Other available languages: FR
Brussels, 21 December 2005
Economic migration in the EU: the labour markets’ situation and demographic trends
In its Green Paper on “an EU approach to managing economic migration” (COM(2004)811 final) the Commission stressed that, as a result of demographic changes in the EU, an overall decline of employment could be expected after 2010. At current immigration flows, the fall in the number of employed people between 2010 and 2030 will be in the order of 20 million workers for EU-25. Labour and skills shortages are already noticeable in a number of sectors and they will tend to increase. Eurostat long-term demographic projections indicate that in the EU “population growth until 2025 will be mainly due to net migration, since total deaths will outnumber total births from 2010. The effect of net migration will no longer outweigh the natural decrease after 2025”. The decline in the total population is expected by 2025 and in the working age population by 2011. These are forecasts and average figures, to be considered with caution. Some Member States (Germany, Hungary, Italy, Latvia) are already experiencing a decline in the working age population, while in others it will happen later (i.e. Ireland from 2035). The ageing challenge – and its consequences on the national labour markets – will therefore not affect all Member States at the same time and in the same proportions, but it is nevertheless a common trend. As to the present situation, on 1 January 2004 migrants represented around 3.5% of the total population in the EU-25. In 2004 the total population increased by 2.3 million, mainly due to net migration of 1.85 million, i.e. net migration represented more than 80% of the total increase.
Solutions to compensate for the negative impact of demographic ageing on the labour market are to be found in the context of the Lisbon strategy. Immigration is one of them but not in itself “the” solution. When addressing this problem, the EU must first make use of its existing human resources (EU nationals and third-country nationals already resident on the EU territory) through the achievement of the Lisbon objectives. This line of thought was also confirmed by the “Hague Programme”, adopted by the European Council of 4/5 November 2004, which states that “legal migration will play an important role in enhancing the knowledge-based economy in Europe, in advancing economic development, and thus contributing to the implementation of the Lisbon strategy.” Furthermore, the Commission, in its recent communication on “Priority actions for responding to the challenges of migration: First follow-up to Hampton Court” highlighted that “While immigration should be recognised as a source of cultural and social enrichment, in particular by contributing to entrepreneurship, diversity and innovation, its economic impact on employment and growth is also significant as it increases labour supply and helps cope with bottlenecks. “
Policy and legal context
The Hague Programme of 4-5 November 2004, laying down the EU work programme for 2004-2009 in the field of Justice, Freedom and Security, asked the Commission to take into account the results of the public consultation on the Green Paper on economic migration – together with the best practices in the Member States and their relevance for the implementation of the Lisbon Strategy – as a basis for “a policy plan on legal migration, including admission procedures capable of responding promptly to fluctuating demands for migrant labour in the labour market” to be adopted before the end of 2005. In order to fulfil this political mandate, on 11 January 2005 the Commission relaunched the discussion on possible future EU rules on labour migration by adopting a Green Paper on an EU approach to managing economic migration. The response to the public consultation was really high: around 130 written contributions have been received from Member States, social partners, third countries and the civil society. The European Parliament, the European Economic and Social Committee and the Committee of the Regions also adopted their respective opinions. A public hearing took place on 14 June 2005, closing the official phase of the public consultation. The analysis of the contributions – which represented the starting point for the elaboration of the Policy Plan on Legal Migration – showed a general support for a common EU policy for economic immigration, albeit with important differences in approach and as to the final result awaited.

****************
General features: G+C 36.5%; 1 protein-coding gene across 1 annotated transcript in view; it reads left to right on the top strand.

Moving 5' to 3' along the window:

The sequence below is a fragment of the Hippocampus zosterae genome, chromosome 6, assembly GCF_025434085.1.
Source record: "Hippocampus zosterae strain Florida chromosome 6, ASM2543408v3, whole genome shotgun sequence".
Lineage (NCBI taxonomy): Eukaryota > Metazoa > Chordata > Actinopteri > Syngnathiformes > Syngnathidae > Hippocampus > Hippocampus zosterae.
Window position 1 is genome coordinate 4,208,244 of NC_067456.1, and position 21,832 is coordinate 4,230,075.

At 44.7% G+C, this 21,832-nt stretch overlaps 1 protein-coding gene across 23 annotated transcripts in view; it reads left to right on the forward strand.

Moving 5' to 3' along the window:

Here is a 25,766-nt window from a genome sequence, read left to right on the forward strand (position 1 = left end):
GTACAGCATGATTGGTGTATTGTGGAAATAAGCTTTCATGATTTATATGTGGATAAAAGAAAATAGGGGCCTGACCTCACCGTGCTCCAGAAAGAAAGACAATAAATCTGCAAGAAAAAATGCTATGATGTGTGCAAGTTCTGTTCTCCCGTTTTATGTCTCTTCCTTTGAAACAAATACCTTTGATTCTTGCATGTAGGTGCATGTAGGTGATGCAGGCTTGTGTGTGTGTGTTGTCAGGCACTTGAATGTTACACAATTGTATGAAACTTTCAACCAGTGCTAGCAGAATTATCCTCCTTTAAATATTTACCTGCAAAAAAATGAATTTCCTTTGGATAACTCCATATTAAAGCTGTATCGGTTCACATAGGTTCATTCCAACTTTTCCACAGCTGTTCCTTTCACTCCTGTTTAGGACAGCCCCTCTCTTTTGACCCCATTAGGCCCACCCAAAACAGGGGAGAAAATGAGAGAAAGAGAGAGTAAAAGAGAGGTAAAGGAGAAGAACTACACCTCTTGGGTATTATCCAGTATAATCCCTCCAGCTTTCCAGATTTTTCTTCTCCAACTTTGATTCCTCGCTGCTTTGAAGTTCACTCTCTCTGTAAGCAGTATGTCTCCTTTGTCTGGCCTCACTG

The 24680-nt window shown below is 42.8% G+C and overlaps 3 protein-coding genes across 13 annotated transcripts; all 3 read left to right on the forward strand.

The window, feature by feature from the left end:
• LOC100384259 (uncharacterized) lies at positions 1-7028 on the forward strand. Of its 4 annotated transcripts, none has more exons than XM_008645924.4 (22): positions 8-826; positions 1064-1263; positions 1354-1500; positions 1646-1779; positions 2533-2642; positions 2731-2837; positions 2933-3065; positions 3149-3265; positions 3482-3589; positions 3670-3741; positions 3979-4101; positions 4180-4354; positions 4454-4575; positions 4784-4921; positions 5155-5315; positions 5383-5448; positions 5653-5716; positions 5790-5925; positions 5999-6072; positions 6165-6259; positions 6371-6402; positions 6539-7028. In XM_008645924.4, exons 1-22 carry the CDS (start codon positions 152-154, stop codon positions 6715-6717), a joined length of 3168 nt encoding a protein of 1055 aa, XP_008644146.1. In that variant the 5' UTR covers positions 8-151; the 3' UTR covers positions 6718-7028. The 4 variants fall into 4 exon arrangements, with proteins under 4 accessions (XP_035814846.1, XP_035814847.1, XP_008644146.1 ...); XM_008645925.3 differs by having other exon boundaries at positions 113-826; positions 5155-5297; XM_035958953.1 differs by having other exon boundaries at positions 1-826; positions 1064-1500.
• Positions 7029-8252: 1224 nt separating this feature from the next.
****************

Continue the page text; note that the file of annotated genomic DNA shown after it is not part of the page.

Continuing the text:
The contents of the Policy Plan on Legal Migration
With this Policy Plan, primarily focused on economic immigration, the Commission fulfils the mandate given by The Hague Programme, in line with the objectives of the Lisbon programme adopted in July 2005.
The document does not contain any legislative or operational proposal. Building on the existing framework in both the Justice, Freedom and Security and the Employment, Social Affairs and Equal Opportunities areas, the Plan defines a road-map for the remaining period of The Hague Programme (2006-2009) and lists the actions and legislative initiatives that the Commission intends to take, so as to pursue the consistent development of the EU legal migration policy. It is divided in four sections of equal importance, addressing the main dimensions of the legal immigration phenomenon in a comprehensive way:
With this comprehensive package of measures, the Commission stresses once again the need for a coherent, overall and balanced approach on migration issues, and the fact that setting up a clear and consolidated EU immigration policy adds to the credibility of the EU on the international stage and in its relations with third countries. In this respect, it is worth noting that in April 2006 the Commission will present a Communication on future priorities in the field of illegal immigration.